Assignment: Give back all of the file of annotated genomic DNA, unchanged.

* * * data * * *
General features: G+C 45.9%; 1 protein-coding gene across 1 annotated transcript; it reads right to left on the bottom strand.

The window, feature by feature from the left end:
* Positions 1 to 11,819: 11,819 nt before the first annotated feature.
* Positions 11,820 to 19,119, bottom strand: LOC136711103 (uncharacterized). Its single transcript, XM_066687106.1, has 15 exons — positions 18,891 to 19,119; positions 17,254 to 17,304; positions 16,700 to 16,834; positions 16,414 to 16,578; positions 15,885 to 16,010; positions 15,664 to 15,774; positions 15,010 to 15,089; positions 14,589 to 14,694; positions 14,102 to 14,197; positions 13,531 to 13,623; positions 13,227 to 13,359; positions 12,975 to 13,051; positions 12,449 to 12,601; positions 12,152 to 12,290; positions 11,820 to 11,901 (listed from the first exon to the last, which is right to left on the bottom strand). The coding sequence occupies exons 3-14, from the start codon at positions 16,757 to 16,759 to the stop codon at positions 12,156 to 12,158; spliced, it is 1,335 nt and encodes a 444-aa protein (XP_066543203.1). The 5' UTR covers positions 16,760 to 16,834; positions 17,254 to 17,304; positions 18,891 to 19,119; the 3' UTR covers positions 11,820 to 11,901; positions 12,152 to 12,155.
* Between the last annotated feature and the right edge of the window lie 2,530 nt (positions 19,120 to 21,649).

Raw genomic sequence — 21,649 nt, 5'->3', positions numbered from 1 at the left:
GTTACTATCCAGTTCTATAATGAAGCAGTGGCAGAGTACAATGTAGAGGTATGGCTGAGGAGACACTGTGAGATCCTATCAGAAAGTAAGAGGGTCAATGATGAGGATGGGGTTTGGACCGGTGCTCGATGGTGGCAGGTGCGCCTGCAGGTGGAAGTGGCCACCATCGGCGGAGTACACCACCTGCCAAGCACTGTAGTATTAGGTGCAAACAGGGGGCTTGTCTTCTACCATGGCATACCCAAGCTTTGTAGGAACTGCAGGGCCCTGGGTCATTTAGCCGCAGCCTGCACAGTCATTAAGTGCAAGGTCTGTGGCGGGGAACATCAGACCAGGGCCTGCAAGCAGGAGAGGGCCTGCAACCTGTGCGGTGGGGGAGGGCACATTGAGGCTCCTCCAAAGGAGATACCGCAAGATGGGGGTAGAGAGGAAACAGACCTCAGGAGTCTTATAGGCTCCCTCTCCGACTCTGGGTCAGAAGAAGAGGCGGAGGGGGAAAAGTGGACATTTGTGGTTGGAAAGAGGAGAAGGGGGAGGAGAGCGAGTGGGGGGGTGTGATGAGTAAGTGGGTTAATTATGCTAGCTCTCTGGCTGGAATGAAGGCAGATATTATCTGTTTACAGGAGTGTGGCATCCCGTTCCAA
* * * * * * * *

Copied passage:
General features: G+C 45.9%; 1 protein-coding gene across 1 annotated transcript; it reads right to left on the bottom strand.

The window, feature by feature from the left end:
* Positions 1 to 11,819: 11,819 nt before the first annotated feature.
* Positions 11,820 to 19,119, bottom strand: LOC136711103 (uncharacterized). Its single transcript, XM_066687106.1, has 15 exons — positions 18,891 to 19,119; positions 17,254 to 17,304; positions 16,700 to 16,834; positions 16,414 to 16,578; positions 15,885 to 16,010; positions 15,664 to 15,774; positions 15,010 to 15,089; positions 14,589 to 14,694; positions 14,102 to 14,197; positions 13,531 to 13,623; positions 13,227 to 13,359; positions 12,975 to 13,051; positions 12,449 to 12,601; positions 12,152 to 12,290; positions 11,820 to 11,901 (listed from the first exon to the last, which is right to left on the bottom strand). The coding sequence occupies exons 3-14, from the start codon at positions 16,757 to 16,759 to the stop codon at positions 12,156 to 12,158; spliced, it is 1,335 nt and encodes a 444-aa protein (XP_066543203.1). The 5' UTR covers positions 16,760 to 16,834; positions 17,254 to 17,304; positions 18,891 to 19,119; the 3' UTR covers positions 11,820 to 11,901; positions 12,152 to 12,155.
* Between the last annotated feature and the right edge of the window lie 2,530 nt (positions 19,120 to 21,649).

Raw genomic sequence — 21,649 nt, 5'->3', positions numbered from 1 at the left:
GTTACTATCCAGTTCTATAATGAAGCAGTGGCAGAGTACAATGTAGAGGTATGGCTGAGGAGACACTGTGAGATCCTATCAGAAAGTAAGAGGGTCAATGATGAGGATGGGGTTTGGACCGGTGCTCGATGGTGGCAGGTGCGCCTGCAGGTGGAAGTGGCCACCATCGGCGGAGTACACCACCTGCCAAGCACTGTAGTATTAGGTGCAAACAGGGGGCTTGTCTTCTACCATGGCATACCCAAGCTTTGTAGGAACTGCAGGGCCCTGGGTCATTTAGCCGCAGCCTGCACAGTCATTAAGTGCAAGGTCTGTGGCGGGGAACATCAGACCAGGGCCTGCAAGCAGGAGAGGGCCTGCAACCTGTGCGGTGGGGGAGGGCACATTGAGGCTCCTCCAAAGGAGATACCGCAAGATGGGGGTAGAGAGGAAACAGACCTCAGGAGTCTTATAGGCTCCCTCTCCGACTCTGGGTCAGAAGAAGAGGCGGAGGGGGAAAAGTGGACATTTGTGGTTGGAAAGAGGAGAAGGGGGAGGAGAGCGAGTGGGGGGGTGTGATGAGTAAGTGGGTTAATTATGCTAGCTCTCTGGCTGGAATGAAGGCAGATATTATCTGTTTACAGGAGTGTGGCATCCCGTTCCAA